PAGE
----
In the mid 2020s, the Chinese government began a broad program to expand the genetic diversity of the panda back to where it had been thousands of years ago. This ambitious program made great strides and, it should be pointed out that while saving the panda had been an enormous success, it hadn’t exactly proliferated. Because of the limitations of their diet — bamboo die offs necessitated moving populations to new forests, often by, incongruously to observers, making trails of pork chops — and the fact that they struggle with sex (the males have small penises and the males and females only spend a few days together before losing interest in the process), the populations never really took off and still numbered under two thousand. Despite humanity’s flagging interest in conservation and bemused shrug at combating climate change, the panda bear was still agreed to be a priority.

(low whistle apparently away from the microphone, muffled noises, low exclamations) hey, just check out the rear windows and then come back.

Naturally, jokes were made about Jurassic Panda Park and whatnot, but in reality, the genetic material that was being introduced via in-vitro fertilization was legitimate panda DNA from the relatively — last 5 million years — in evolutionary terms, the recent past. Over the first several years of the new in-vitro breeding program, everything seemed to be working great. Anecdotal reports of pandas observed eating birds and small rodents started to proliferate, but it was assumed to be confirmation bias — ordinary pandas will eat small birds, lizards, fish and rodents occasionally, so it was thought to be a change in observation rather than reality.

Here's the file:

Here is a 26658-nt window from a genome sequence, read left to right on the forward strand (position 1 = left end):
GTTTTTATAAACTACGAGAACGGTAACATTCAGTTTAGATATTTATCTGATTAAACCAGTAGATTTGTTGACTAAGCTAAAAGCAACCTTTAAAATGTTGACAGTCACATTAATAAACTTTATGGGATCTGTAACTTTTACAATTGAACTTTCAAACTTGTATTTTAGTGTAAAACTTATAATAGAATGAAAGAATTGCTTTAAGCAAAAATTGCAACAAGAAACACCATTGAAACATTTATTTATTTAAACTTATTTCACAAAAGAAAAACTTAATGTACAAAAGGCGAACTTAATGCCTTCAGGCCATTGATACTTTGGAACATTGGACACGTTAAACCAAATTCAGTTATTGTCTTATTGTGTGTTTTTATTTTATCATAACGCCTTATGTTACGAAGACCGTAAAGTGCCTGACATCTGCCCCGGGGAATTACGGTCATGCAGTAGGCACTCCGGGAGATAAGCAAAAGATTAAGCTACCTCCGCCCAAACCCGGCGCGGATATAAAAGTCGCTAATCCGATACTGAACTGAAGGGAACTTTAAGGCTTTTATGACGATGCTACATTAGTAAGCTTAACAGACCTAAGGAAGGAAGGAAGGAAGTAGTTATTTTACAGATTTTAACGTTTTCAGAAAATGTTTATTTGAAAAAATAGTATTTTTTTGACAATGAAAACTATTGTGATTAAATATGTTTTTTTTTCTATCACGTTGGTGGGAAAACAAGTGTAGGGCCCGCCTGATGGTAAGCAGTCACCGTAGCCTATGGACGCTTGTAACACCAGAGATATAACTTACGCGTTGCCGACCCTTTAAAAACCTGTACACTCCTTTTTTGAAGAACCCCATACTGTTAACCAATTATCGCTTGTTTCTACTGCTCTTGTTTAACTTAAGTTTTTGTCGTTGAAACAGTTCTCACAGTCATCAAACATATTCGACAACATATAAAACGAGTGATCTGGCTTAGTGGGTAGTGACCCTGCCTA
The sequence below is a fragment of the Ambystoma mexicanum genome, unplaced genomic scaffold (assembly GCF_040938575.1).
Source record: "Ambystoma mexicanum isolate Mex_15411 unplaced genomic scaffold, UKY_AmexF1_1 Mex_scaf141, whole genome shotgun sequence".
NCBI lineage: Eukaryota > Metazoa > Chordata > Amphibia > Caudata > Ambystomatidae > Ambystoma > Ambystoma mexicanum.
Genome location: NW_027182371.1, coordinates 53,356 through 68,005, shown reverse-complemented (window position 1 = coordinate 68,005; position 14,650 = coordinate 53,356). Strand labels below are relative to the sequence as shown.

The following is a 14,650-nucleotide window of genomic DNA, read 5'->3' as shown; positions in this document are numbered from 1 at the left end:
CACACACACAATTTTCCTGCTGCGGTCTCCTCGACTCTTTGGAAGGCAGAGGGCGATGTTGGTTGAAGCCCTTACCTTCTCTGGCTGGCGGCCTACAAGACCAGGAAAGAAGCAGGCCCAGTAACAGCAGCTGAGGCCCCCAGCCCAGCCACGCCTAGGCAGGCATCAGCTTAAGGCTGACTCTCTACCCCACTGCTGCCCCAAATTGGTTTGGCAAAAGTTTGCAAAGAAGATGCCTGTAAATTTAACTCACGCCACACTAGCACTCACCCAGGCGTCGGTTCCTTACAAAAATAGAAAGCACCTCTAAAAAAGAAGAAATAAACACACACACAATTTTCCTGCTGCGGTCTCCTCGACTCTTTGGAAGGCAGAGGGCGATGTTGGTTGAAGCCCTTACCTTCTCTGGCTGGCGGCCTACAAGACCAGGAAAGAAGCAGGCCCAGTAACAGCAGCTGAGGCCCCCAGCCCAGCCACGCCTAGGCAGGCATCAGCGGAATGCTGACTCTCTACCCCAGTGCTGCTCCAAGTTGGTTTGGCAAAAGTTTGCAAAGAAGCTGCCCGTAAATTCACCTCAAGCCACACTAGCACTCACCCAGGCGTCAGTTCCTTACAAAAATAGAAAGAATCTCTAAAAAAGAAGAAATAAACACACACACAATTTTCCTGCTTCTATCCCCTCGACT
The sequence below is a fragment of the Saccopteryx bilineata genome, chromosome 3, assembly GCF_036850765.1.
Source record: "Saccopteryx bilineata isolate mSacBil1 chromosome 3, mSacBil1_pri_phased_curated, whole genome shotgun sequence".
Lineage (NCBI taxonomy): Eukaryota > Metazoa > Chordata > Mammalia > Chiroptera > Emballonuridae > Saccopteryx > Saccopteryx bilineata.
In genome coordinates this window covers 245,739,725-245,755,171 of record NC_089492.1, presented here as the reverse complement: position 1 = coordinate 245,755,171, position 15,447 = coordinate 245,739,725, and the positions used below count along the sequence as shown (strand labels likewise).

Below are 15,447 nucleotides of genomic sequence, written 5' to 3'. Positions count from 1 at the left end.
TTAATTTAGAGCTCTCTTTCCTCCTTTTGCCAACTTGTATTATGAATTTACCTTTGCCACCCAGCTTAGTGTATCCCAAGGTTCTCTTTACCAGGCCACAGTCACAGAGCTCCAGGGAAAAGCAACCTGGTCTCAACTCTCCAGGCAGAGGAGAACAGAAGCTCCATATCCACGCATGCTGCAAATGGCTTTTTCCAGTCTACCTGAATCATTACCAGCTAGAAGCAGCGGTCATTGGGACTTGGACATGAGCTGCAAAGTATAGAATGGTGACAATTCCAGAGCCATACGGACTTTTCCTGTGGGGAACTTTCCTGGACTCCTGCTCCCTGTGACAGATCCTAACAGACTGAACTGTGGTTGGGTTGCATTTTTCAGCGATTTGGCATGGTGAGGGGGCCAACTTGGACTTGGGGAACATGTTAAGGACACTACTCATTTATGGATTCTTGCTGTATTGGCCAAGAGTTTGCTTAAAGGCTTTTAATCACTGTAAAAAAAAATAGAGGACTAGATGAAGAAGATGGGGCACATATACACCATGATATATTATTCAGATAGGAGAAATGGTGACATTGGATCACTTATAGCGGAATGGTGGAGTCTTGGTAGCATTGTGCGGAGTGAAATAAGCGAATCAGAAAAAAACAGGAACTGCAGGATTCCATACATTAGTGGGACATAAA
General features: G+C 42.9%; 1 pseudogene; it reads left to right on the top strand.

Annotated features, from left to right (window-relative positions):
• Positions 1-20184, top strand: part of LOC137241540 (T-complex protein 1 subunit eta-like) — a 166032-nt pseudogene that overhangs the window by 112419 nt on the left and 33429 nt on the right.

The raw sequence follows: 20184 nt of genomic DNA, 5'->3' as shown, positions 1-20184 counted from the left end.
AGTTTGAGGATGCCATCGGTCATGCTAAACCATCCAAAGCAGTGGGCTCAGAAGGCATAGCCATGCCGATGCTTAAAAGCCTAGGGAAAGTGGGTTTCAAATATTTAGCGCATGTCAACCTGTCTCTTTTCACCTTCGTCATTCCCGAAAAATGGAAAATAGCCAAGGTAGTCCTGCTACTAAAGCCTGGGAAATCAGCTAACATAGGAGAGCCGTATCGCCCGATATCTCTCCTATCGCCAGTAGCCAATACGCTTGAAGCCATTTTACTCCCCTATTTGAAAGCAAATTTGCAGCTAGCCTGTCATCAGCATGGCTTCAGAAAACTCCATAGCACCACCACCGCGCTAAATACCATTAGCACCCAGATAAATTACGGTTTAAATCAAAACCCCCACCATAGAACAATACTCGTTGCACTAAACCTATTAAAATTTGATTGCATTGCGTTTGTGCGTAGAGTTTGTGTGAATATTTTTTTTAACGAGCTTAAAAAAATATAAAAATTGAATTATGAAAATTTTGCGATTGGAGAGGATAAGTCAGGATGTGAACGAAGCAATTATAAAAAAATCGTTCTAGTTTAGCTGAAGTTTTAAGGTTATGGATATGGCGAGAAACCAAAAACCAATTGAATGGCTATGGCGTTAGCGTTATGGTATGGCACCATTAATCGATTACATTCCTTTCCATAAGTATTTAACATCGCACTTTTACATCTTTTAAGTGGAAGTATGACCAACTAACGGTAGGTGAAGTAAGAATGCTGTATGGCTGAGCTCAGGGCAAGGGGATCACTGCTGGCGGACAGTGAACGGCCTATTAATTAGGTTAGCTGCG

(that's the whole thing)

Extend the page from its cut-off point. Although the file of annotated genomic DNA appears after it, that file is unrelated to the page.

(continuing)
Drawing by Ena Nealon.

As the reports spread and after a few tourist groups went missing, it became apparent that some misapprehensions may have been made.

(breaking glass, a couple thumps and curses are heard) Jesus, man, they aren’t coming after us in here unless you direct them in here with your (inarticulate low shouts and bangs). We’ll finish up and get to the truck, just remember the camera in case they do show up.